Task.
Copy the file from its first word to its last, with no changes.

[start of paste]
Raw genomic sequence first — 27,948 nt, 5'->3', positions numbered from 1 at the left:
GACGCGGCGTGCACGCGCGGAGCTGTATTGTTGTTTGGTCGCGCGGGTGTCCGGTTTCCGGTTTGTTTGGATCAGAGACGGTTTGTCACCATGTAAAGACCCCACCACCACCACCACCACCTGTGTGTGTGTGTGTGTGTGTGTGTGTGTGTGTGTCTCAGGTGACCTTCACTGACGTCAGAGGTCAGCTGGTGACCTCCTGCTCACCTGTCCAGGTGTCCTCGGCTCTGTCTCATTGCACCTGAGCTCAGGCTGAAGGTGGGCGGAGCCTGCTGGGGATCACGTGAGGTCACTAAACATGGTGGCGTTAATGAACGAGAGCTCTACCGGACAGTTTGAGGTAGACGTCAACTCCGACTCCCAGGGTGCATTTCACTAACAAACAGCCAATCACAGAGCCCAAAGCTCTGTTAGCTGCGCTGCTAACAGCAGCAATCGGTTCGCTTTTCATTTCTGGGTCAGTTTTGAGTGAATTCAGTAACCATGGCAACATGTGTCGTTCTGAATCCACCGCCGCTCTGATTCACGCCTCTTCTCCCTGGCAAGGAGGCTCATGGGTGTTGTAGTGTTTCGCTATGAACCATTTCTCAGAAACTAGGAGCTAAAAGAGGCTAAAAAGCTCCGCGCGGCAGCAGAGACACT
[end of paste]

Raw genomic sequence first — 27,948 nt, 5'->3', positions numbered from 1 at the left:
GACGCGGCGTGCACGCGCGGAGCTGTATTGTTGTTTGGTCGCGCGGGTGTCCGGTTTCCGGTTTGTTTGGATCAGAGACGGTTTGTCACCATGTAAAGACCCCACCACCACCACCACCACCTGTGTGTGTGTGTGTGTGTGTGTGTGTGTGTGTGTCTCAGGTGACCTTCACTGACGTCAGAGGTCAGCTGGTGACCTCCTGCTCACCTGTCCAGGTGTCCTCGGCTCTGTCTCATTGCACCTGAGCTCAGGCTGAAGGTGGGCGGAGCCTGCTGGGGATCACGTGAGGTCACTAAACATGGTGGCGTTAATGAACGAGAGCTCTACCGGACAGTTTGAGGTAGACGTCAACTCCGACTCCCAGGGTGCATTTCACTAACAAACAGCCAATCACAGAGCCCAAAGCTCTGTTAGCTGCGCTGCTAACAGCAGCAATCGGTTCGCTTTTCATTTCTGGGTCAGTTTTGAGTGAATTCAGTAACCATGGCAACATGTGTCGTTCTGAATCCACCGCCGCTCTGATTCACGCCTCTTCTCCCTGGCAAGGAGGCTCATGGGTGTTGTAGTGTTTCGCTATGAACCATTTCTCAGAAACTAGGAGCTAAAAGAGGCTAAAAAGCTCCGCGCGGCAGCAGAGACACT